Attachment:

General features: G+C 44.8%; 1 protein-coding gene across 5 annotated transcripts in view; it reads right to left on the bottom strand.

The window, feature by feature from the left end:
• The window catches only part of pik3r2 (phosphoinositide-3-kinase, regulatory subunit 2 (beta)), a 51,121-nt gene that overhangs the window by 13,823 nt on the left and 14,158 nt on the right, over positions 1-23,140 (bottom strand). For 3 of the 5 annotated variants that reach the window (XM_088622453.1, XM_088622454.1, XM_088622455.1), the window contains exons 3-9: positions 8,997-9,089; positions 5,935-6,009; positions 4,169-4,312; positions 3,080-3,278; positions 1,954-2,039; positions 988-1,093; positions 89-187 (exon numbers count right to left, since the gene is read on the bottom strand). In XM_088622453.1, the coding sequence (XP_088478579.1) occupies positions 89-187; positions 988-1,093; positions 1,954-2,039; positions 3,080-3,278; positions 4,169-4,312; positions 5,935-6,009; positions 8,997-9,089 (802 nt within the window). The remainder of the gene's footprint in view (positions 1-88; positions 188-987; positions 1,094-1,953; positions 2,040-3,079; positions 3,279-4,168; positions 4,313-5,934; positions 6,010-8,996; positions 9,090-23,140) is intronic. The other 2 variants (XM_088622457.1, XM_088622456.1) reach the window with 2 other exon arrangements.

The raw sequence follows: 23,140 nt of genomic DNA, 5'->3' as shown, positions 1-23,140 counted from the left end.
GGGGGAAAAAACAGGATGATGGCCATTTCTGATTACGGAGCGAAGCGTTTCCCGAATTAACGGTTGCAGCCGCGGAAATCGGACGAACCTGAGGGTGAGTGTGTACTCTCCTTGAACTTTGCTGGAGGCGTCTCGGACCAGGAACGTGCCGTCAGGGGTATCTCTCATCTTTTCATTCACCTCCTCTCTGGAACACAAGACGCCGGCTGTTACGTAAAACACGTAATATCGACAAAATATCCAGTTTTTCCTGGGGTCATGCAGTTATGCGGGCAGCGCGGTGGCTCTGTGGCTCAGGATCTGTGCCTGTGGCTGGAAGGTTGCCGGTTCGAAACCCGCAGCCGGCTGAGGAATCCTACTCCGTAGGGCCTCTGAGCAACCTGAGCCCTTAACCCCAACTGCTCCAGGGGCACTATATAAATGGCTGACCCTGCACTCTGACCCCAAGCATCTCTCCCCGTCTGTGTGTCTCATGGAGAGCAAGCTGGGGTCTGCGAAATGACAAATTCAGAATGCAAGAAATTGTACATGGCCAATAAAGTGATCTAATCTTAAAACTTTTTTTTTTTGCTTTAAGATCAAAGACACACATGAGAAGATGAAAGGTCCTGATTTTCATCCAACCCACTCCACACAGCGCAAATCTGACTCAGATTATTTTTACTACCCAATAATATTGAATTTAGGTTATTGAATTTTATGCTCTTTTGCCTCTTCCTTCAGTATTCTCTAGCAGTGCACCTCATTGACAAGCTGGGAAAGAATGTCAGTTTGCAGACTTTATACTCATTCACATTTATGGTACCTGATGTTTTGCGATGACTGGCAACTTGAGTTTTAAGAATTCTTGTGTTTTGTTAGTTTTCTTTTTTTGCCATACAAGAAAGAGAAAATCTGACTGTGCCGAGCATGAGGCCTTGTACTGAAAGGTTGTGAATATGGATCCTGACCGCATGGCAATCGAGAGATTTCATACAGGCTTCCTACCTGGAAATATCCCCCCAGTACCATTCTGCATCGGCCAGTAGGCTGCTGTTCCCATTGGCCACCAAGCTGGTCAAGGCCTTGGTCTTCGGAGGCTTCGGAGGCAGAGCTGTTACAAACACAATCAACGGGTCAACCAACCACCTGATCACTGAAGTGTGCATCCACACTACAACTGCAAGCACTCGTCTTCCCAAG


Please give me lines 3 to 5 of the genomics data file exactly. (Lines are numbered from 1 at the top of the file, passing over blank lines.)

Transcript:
• The window catches only part of pik3r2 (phosphoinositide-3-kinase, regulatory subunit 2 (beta)), a 51,121-nt gene that overhangs the window by 13,823 nt on the left and 14,158 nt on the right, over positions 1-23,140 (bottom strand). For 3 of the 5 annotated variants that reach the window (XM_088622453.1, XM_088622454.1, XM_088622455.1), the window contains exons 3-9: positions 8,997-9,089; positions 5,935-6,009; positions 4,169-4,312; positions 3,080-3,278; positions 1,954-2,039; positions 988-1,093; positions 89-187 (exon numbers count right to left, since the gene is read on the bottom strand). In XM_088622453.1, the coding sequence (XP_088478579.1) occupies positions 89-187; positions 988-1,093; positions 1,954-2,039; positions 3,080-3,278; positions 4,169-4,312; positions 5,935-6,009; positions 8,997-9,089 (802 nt within the window). The remainder of the gene's footprint in view (positions 1-88; positions 188-987; positions 1,094-1,953; positions 2,040-3,079; positions 3,279-4,168; positions 4,313-5,934; positions 6,010-8,996; positions 9,090-23,140) is intronic. The other 2 variants (XM_088622457.1, XM_088622456.1) reach the window with 2 other exon arrangements.

The raw sequence follows: 23,140 nt of genomic DNA, 5'->3' as shown, positions 1-23,140 counted from the left end.
GGGGGAAAAAACAGGATGATGGCCATTTCTGATTACGGAGCGAAGCGTTTCCCGAATTAACGGTTGCAGCCGCGGAAATCGGACGAACCTGAGGGTGAGTGTGTACTCTCCTTGAACTTTGCTGGAGGCGTCTCGGACCAGGAACGTGCCGTCAGGGGTATCTCTCATCTTTTCATTCACCTCCTCTCTGGAACACAAGACGCCGGCTGTTACGTAAAACACGTAATATCGACAAAATATCCAGTTTTTCCTGGGGTCATGCAGTTATGCGGGCAGCGCGGTGGCTCTGTGGCTCAGGATCTGTGCCTGTGGCTGGAAGGTTGCCGGTTCGAAACCCGCAGCCGGCTGAGGAATCCTACTCCGTAGGGCCTCTGAGCAACCTGAGCCCTTAACCCCAACTGCTCCAGGGGCACTATATAAATGGCTGACCCTGCACTCTGACCCCAAGCATCTCTCCCCGTCTGTGTGTCTCATGGAGAGCAAGCTGGGGTCTGCGAAATGACAAATTCAGAATGCAAGAAATTGTACATGGCCAATAAAGTGATCTAATCTTAAAACTTTTTTTTTTTGCTTTAAGATCAAAGACACACATGAGAAGATGAAAGGTCCTGATTTTCATCCAACCCACTCCACACAGCGCAAATCTGACTCAGATTATTTTTACTACCCAATAATATTGAATTTAGGTTATTGAATTTTATGCTCTTTTGCCTCTTCCTTCAGTATTCTCTAGCAGTGCACCTCATTGACAAGCTGGGAAAGAATGTCAGTTTGCAGACTTTATACTCATTCACATTTATGGTACCTGATGTTTTGCGATGACTGGCAACTTGAGTTTTAAGAATTCTTGTGTTTTGTTAGTTTTCTTTTTTTGCCATACAAGAAAGAGAAAATCTGACTGTGCCGAGCATGAGGCCTTGTACTGAAAGGTTGTGAATATGGATCCTGACCGCATGGCAATCGAGAGATTTCATACAGGCTTCCTACCTGGAAATATCCCCCCAGTACCATTCTGCATCGGCCAGTAGGCTGCTGTTCCCATTGGCCACCAAGCTGGTCAAGGCCTTGGTCTTCGGAGGCTTCGGAGGCAGAGCTGTTACAAACACAATCAACGGGTCAACCAACCACCTGATCACTGAAGTGTGCATCCACACTACAACTGCAAGCACTCGTCTTCCCAAG